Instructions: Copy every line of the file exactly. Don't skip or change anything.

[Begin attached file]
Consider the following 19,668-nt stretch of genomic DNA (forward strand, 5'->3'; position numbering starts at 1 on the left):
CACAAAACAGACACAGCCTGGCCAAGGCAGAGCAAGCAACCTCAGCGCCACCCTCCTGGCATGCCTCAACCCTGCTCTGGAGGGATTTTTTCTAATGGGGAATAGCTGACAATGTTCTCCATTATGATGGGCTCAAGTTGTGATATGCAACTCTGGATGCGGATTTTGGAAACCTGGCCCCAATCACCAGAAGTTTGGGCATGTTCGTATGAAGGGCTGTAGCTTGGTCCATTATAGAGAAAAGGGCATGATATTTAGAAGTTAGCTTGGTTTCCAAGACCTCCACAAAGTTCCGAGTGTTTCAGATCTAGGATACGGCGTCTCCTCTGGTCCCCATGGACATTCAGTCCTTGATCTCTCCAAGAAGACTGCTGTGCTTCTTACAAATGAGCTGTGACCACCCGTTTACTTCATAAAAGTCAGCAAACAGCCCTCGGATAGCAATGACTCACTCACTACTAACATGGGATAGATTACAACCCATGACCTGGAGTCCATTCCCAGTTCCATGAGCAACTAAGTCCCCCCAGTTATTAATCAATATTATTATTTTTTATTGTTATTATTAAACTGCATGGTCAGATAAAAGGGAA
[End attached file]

Consider the following 19,668-nt stretch of genomic DNA (forward strand, 5'->3'; position numbering starts at 1 on the left):
CACAAAACAGACACAGCCTGGCCAAGGCAGAGCAAGCAACCTCAGCGCCACCCTCCTGGCATGCCTCAACCCTGCTCTGGAGGGATTTTTTCTAATGGGGAATAGCTGACAATGTTCTCCATTATGATGGGCTCAAGTTGTGATATGCAACTCTGGATGCGGATTTTGGAAACCTGGCCCCAATCACCAGAAGTTTGGGCATGTTCGTATGAAGGGCTGTAGCTTGGTCCATTATAGAGAAAAGGGCATGATATTTAGAAGTTAGCTTGGTTTCCAAGACCTCCACAAAGTTCCGAGTGTTTCAGATCTAGGATACGGCGTCTCCTCTGGTCCCCATGGACATTCAGTCCTTGATCTCTCCAAGAAGACTGCTGTGCTTCTTACAAATGAGCTGTGACCACCCGTTTACTTCATAAAAGTCAGCAAACAGCCCTCGGATAGCAATGACTCACTCACTACTAACATGGGATAGATTACAACCCATGACCTGGAGTCCATTCCCAGTTCCATGAGCAACTAAGTCCCCCCAGTTATTAATCAATATTATTATTTTTTATTGTTATTATTAAACTGCATGGTCAGATAAAAGGGAA